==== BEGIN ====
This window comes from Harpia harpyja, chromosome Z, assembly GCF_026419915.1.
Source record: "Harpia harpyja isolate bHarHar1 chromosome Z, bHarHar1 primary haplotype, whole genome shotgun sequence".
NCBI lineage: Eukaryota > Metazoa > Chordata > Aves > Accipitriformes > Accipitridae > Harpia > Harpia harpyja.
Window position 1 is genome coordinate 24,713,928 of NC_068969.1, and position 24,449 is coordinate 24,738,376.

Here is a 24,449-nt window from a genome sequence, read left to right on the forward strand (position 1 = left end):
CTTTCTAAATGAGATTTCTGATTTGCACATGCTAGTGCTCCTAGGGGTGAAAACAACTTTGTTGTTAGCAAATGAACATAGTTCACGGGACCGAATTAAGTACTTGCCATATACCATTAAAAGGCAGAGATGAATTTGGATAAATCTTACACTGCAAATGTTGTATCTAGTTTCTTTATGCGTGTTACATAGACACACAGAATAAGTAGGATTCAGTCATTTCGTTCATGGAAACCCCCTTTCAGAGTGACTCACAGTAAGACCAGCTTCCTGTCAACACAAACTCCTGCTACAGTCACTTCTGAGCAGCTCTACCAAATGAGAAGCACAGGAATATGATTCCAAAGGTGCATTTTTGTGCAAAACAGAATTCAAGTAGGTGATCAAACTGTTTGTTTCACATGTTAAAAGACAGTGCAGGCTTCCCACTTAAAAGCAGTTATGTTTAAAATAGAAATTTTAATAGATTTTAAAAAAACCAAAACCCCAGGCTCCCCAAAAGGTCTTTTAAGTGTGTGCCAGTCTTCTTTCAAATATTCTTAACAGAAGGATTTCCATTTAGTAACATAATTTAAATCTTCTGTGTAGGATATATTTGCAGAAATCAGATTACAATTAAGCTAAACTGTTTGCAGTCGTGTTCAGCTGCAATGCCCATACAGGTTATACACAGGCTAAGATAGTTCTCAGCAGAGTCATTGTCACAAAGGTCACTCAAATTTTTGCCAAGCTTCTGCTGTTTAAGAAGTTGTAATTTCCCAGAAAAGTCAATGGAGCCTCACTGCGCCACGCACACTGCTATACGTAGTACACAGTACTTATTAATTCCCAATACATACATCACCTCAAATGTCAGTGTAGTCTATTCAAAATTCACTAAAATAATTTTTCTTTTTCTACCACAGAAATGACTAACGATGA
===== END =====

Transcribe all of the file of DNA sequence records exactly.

This window comes from Harpia harpyja, chromosome Z, assembly GCF_026419915.1.
Source record: "Harpia harpyja isolate bHarHar1 chromosome Z, bHarHar1 primary haplotype, whole genome shotgun sequence".
NCBI lineage: Eukaryota > Metazoa > Chordata > Aves > Accipitriformes > Accipitridae > Harpia > Harpia harpyja.
Window position 1 is genome coordinate 24,713,928 of NC_068969.1, and position 24,449 is coordinate 24,738,376.

Here is a 24,449-nt window from a genome sequence, read left to right on the forward strand (position 1 = left end):
CTTTCTAAATGAGATTTCTGATTTGCACATGCTAGTGCTCCTAGGGGTGAAAACAACTTTGTTGTTAGCAAATGAACATAGTTCACGGGACCGAATTAAGTACTTGCCATATACCATTAAAAGGCAGAGATGAATTTGGATAAATCTTACACTGCAAATGTTGTATCTAGTTTCTTTATGCGTGTTACATAGACACACAGAATAAGTAGGATTCAGTCATTTCGTTCATGGAAACCCCCTTTCAGAGTGACTCACAGTAAGACCAGCTTCCTGTCAACACAAACTCCTGCTACAGTCACTTCTGAGCAGCTCTACCAAATGAGAAGCACAGGAATATGATTCCAAAGGTGCATTTTTGTGCAAAACAGAATTCAAGTAGGTGATCAAACTGTTTGTTTCACATGTTAAAAGACAGTGCAGGCTTCCCACTTAAAAGCAGTTATGTTTAAAATAGAAATTTTAATAGATTTTAAAAAAACCAAAACCCCAGGCTCCCCAAAAGGTCTTTTAAGTGTGTGCCAGTCTTCTTTCAAATATTCTTAACAGAAGGATTTCCATTTAGTAACATAATTTAAATCTTCTGTGTAGGATATATTTGCAGAAATCAGATTACAATTAAGCTAAACTGTTTGCAGTCGTGTTCAGCTGCAATGCCCATACAGGTTATACACAGGCTAAGATAGTTCTCAGCAGAGTCATTGTCACAAAGGTCACTCAAATTTTTGCCAAGCTTCTGCTGTTTAAGAAGTTGTAATTTCCCAGAAAAGTCAATGGAGCCTCACTGCGCCACGCACACTGCTATACGTAGTACACAGTACTTATTAATTCCCAATACATACATCACCTCAAATGTCAGTGTAGTCTATTCAAAATTCACTAAAATAATTTTTCTTTTTCTACCACAGAAATGACTAACGATGA